NEW YORK — Alex Galchenyuk scored at 1:12 of overtime to give Montreal a 3-2 win over the New York Rangers on Thursday and help the Canadiens get one foot out of their Eastern Conference final hole.
Montreal trails New York two games to one with Game 4 set for Sunday.
Henrik Lundqvist made the initial save off Tomas Plekanec but the puck bounced in off an onrushing Galchenyuk.
Daniel Briere’s goal with 3:02 remaining had looked to be the Montreal winner. But with the goalie out, Chris Kreider tipped in a Dan Girardi shot from an extremely tight angle with 29 seconds left to force overtime. The puck hit the skate of Canadiens defenceman Alexei Emelin on the way in.
The late Montreal goal came after Lundqvist made a fine stop on a Thomas Vanek shot from in-close. But the puck went to Briere who tucked it back in, around the post and off Ryan McDonagh
Young goalie Dustin Tokarski came up big for the Canadiens, keeping the visitors in a game where New York held the upper hand for long periods. Given the ramifications of a third straight loss, it was a tremendously timely performance.
With less than a minute left, he came to the rescue when he got a piece of a Martin St. Louis shot.
Andrei Markov also scored for Montreal, which was outshot 36-33 during regulation time.
Carl Hagelin opened the scoring for New York, which had won its five previous playoff games.
Emotions ran high from the opening puck drop and former Ranger Brandon Prust applied a match to the fuse just three minutes in when he laid out New York forward Derek Stepan with an elbow/shoulder to the head at the New York blue-line. The officials, watching the play develop ahead, missed the blow which left Stepan face down on the ice and sent him briefly to the locker-room.
New York came out fast and led 1-0 after a dominant 20 minutes. But the Canadiens pushed back in the second to tie it up while the 24-year-old Tokarski, given the nod again over backup Peter Budaj in the absence of the injured Carey Price, worked some magic at the other end.
Montreal had little right to be on even terms going into the third. But thanks to Tokarski they were, setting the stage for a tense finale.
Dale Weise was almost the hero for the Canadiens with five minute remaining, when an errant clearance went right to him in front of Lundqvist. But the Swedish star goalie stopped his blast from point-blank range.
Tokarski stopped 27 of 30 shots in Game 2 — his 11th NHL game and first playoff outing. And he was busy from the get-go Thursday, keeping the Habs in it with a string of saves.
His play may not have been pretty but it was effective. Tokarski gave up rebounds but his defence cleaned them up. And he grew in confidence as the game wore on.
There was less action at the other end although Lundqvist’s night was challenging at times.
Coming into Game 3, Lundqvist had saved 162 of 168 shots during the Rangers’ five-game playoff win streak. And he stopped 60 of the 63 shots he faced in the first two games in Montreal, won 7-2 and 3-1 by the Rangers.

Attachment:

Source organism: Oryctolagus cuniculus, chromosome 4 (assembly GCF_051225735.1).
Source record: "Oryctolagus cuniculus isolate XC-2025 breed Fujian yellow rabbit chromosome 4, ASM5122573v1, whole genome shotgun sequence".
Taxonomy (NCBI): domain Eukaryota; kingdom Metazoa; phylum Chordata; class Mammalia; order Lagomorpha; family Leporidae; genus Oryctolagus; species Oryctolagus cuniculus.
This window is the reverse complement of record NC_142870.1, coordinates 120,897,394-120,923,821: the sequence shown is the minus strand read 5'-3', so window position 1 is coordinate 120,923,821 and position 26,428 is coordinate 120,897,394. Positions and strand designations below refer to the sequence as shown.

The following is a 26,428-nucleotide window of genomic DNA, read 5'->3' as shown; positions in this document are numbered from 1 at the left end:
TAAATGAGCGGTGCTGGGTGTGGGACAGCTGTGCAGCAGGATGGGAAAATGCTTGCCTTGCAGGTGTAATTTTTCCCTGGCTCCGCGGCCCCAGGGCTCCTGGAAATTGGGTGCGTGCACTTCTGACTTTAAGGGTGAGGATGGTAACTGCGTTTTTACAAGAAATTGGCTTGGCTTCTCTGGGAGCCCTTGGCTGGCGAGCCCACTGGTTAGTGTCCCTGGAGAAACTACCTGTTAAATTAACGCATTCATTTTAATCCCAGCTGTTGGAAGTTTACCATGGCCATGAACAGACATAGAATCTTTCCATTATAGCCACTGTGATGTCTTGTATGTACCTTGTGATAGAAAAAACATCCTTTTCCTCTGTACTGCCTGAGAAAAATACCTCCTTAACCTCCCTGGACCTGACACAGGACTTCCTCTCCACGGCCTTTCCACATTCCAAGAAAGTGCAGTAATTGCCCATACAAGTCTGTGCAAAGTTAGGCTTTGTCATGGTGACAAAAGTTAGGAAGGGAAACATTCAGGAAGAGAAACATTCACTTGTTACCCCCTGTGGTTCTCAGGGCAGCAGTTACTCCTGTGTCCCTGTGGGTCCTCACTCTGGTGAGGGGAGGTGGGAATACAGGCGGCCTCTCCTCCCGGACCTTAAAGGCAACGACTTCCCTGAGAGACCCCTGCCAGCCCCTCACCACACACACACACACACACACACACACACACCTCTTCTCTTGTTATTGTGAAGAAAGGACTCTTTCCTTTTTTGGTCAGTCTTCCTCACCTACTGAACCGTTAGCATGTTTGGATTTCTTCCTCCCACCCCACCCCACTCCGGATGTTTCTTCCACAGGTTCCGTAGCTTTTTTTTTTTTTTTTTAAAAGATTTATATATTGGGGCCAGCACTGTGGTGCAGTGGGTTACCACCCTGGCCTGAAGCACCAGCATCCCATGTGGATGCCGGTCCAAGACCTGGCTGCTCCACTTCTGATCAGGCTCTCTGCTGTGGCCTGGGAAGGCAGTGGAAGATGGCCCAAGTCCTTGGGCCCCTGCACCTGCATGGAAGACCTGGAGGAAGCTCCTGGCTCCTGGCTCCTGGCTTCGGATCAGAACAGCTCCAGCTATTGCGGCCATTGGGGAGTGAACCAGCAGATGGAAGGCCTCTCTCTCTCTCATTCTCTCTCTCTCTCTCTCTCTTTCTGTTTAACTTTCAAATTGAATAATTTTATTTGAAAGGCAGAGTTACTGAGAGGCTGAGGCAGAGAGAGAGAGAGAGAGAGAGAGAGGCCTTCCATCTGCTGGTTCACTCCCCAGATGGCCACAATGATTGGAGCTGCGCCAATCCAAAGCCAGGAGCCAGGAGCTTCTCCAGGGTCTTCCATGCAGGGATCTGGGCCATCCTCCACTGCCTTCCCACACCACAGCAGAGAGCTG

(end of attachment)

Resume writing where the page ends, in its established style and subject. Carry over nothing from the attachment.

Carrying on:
Montreal coach Michel Therrien shuffled his lines, moving winger Brian Gionta up to the second line, Weise to the third and dropping the mercurial Vanek to the fourth. Vanek came into the game with no points, one shot, two penalty minutes and a minus-3 in the first two games of the series.
The Rangers outshot Montreal 14-4 in the first period, firing pucks from all angles and using their speed to good effect. The Canadiens were lucky not to be down by more when the dust settled, with Tokarski getting the job done one way or another.
New York’s early onslaught came despite winning just seven of 22 faceoffs in the period.
Max Pacioretty tested Lundqvist with the Canadiens’ first shot in the first minute, coming out from the corner and shooting from in-close. It took Montreal almost 11 minutes to get a second shot on target.
The missed Prust hit on Stepan led to some frontier justice with Prust and Derek Dorsett fighting after Daniel Carcillo took a run at the feisty Hab at 5:51. Carcillo had to be held back as the fight went on, prompting a game misconduct for jostling linesman Scott Driscoll.
The league looks poorly on such behaviour and Carcillo could face further sanctions.
The amped-up crowd starting chanting “These refs suck” and enjoyed what they undoubtedly saw as karma when a Rangers shot nicked one of the referees on the ensuing power play.
A Pacioretty one-timer forced another good save from Lundqvist, on Montreal’s third shot which came with some five minutes remaining in the period.
The home breakthrough came on the Rangers’ 12th shot, courtesy of a two-on-one after a P.K. Subban shot hit Hagelin and created a two-on-one.
Hagelin and Martin St. Louis advanced on defenceman Josh Gorges with Hagelin delaying his pass until the last moment before feeding St. Louis for a one-timer. A sliding Georges, who was virtually on top of Tokarski, somehow stopped the puck but it bounced into the air and Hagelin knocked it in from mid-air at 15:18.
Montreal struck back at 3:20 of the second period after a seeing-eye pass across the New York zone from Pacioretty found Markov creeping in from the point and the defenceman beat Lundqvist with a low shot.
Tokarski made big saves before and after the scoring play to keep the Habs in it. He stopped St. Louis on the doorstep, somehow getting his pad and glove up to stop the Ranger sniper.
The period ended with Brendan Gallagher taking a roughing penalty with 1.7 seconds remaining after McDonagh rode him into the boards and then refused to engage the rambunctious Canadien. McDonagh was big all night for the Rangers.
The shots were 13-9 in favour of New York in the period.
Tokarski got more work in the third, sometimes triggered by sloppy work from his defence.
It was Montreal’s first visit to the Garden since the Habs defeated the Rangers 2-0 in their opener.